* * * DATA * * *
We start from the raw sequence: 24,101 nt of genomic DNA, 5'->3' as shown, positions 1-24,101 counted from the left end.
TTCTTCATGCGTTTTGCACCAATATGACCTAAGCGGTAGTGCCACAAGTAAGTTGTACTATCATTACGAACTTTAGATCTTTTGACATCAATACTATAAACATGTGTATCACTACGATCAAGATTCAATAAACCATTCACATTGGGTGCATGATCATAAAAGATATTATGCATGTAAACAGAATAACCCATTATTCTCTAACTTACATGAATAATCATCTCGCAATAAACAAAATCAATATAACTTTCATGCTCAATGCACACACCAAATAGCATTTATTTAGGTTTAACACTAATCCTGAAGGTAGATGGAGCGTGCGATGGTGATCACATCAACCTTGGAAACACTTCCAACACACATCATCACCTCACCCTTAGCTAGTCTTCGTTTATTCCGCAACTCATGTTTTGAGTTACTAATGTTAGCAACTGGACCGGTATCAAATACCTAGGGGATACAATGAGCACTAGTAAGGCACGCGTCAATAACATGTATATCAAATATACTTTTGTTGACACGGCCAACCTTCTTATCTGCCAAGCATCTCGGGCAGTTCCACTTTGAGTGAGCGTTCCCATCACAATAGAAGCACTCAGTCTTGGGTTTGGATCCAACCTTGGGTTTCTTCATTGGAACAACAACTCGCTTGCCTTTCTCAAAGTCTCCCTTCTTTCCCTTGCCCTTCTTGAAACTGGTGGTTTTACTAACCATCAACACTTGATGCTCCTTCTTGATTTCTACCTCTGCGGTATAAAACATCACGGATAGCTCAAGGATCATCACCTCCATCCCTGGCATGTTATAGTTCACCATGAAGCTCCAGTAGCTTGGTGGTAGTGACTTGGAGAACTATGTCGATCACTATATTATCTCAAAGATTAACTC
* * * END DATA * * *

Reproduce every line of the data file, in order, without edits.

We start from the raw sequence: 24,101 nt of genomic DNA, 5'->3' as shown, positions 1-24,101 counted from the left end.
TTCTTCATGCGTTTTGCACCAATATGACCTAAGCGGTAGTGCCACAAGTAAGTTGTACTATCATTACGAACTTTAGATCTTTTGACATCAATACTATAAACATGTGTATCACTACGATCAAGATTCAATAAACCATTCACATTGGGTGCATGATCATAAAAGATATTATGCATGTAAACAGAATAACCCATTATTCTCTAACTTACATGAATAATCATCTCGCAATAAACAAAATCAATATAACTTTCATGCTCAATGCACACACCAAATAGCATTTATTTAGGTTTAACACTAATCCTGAAGGTAGATGGAGCGTGCGATGGTGATCACATCAACCTTGGAAACACTTCCAACACACATCATCACCTCACCCTTAGCTAGTCTTCGTTTATTCCGCAACTCATGTTTTGAGTTACTAATGTTAGCAACTGGACCGGTATCAAATACCTAGGGGATACAATGAGCACTAGTAAGGCACGCGTCAATAACATGTATATCAAATATACTTTTGTTGACACGGCCAACCTTCTTATCTGCCAAGCATCTCGGGCAGTTCCACTTTGAGTGAGCGTTCCCATCACAATAGAAGCACTCAGTCTTGGGTTTGGATCCAACCTTGGGTTTCTTCATTGGAACAACAACTCGCTTGCCTTTCTCAAAGTCTCCCTTCTTTCCCTTGCCCTTCTTGAAACTGGTGGTTTTACTAACCATCAACACTTGATGCTCCTTCTTGATTTCTACCTCTGCGGTATAAAACATCACGGATAGCTCAAGGATCATCACCTCCATCCCTGGCATGTTATAGTTCACCATGAAGCTCCAGTAGCTTGGTGGTAGTGACTTGGAGAACTATGTCGATCACTATATTATCTCAAAGATTAACTC